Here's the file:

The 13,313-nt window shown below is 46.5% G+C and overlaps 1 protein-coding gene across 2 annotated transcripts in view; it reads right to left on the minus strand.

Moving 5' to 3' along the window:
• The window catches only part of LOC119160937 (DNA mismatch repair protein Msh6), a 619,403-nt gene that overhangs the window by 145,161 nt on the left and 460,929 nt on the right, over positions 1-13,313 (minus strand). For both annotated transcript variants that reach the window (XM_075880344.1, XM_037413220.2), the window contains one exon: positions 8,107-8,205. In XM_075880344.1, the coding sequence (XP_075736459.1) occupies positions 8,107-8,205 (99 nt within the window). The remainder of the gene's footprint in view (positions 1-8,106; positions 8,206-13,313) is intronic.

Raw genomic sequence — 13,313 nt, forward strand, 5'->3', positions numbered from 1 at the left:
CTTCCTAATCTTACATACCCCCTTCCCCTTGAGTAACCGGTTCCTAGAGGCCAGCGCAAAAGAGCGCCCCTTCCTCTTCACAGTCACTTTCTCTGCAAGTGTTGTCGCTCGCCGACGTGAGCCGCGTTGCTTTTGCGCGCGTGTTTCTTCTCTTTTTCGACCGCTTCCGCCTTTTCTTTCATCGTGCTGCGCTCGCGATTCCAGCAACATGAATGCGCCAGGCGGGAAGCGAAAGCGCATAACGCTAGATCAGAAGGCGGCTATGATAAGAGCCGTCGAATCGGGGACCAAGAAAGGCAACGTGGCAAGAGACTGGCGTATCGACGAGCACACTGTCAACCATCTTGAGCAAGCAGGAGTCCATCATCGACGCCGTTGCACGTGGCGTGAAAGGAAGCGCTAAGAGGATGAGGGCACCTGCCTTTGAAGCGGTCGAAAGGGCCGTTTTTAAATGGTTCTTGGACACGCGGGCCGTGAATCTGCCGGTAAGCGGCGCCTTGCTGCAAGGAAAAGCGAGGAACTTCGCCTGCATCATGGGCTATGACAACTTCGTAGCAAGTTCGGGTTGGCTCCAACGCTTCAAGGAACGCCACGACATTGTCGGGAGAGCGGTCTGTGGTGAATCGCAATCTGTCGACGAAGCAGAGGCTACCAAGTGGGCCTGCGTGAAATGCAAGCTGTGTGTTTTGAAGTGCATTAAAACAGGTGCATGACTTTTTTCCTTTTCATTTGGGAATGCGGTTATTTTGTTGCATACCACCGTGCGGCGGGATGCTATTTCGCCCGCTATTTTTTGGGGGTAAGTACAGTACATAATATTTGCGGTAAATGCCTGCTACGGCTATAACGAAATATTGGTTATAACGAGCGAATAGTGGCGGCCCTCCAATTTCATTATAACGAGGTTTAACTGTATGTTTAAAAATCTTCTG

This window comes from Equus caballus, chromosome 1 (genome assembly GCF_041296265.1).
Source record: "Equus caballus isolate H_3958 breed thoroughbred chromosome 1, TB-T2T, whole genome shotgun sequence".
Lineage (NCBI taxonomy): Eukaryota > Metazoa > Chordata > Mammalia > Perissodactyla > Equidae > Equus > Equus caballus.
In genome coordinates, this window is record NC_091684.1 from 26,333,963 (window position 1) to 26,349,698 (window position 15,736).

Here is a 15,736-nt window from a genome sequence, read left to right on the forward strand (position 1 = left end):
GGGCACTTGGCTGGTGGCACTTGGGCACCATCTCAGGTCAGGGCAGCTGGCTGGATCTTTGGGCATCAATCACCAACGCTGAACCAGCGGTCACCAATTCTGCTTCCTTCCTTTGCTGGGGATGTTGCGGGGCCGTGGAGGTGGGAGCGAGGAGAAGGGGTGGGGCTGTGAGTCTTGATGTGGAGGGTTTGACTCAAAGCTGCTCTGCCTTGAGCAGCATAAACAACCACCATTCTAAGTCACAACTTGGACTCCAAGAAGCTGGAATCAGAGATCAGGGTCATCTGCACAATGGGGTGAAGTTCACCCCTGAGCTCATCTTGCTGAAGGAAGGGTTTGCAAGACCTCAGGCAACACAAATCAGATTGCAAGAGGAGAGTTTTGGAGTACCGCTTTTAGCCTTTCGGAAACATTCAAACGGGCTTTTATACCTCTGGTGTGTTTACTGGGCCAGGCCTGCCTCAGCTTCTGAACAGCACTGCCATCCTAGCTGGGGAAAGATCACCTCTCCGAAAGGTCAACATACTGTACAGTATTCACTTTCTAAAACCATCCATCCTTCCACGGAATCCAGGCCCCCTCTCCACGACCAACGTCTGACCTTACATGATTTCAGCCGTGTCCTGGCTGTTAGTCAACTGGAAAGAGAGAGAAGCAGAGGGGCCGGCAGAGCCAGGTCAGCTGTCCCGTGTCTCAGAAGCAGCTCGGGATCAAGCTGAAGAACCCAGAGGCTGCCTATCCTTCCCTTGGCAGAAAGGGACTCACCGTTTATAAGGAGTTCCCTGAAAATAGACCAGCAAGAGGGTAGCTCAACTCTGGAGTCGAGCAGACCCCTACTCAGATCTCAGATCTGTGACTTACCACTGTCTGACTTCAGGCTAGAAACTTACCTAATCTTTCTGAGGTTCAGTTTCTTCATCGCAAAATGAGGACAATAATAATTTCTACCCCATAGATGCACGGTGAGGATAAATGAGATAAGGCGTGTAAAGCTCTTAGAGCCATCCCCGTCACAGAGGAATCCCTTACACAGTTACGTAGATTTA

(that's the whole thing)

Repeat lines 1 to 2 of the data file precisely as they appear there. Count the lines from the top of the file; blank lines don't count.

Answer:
The 13,313-nt window shown below is 46.5% G+C and overlaps 1 protein-coding gene across 2 annotated transcripts in view; it reads right to left on the minus strand.

Moving 5' to 3' along the window: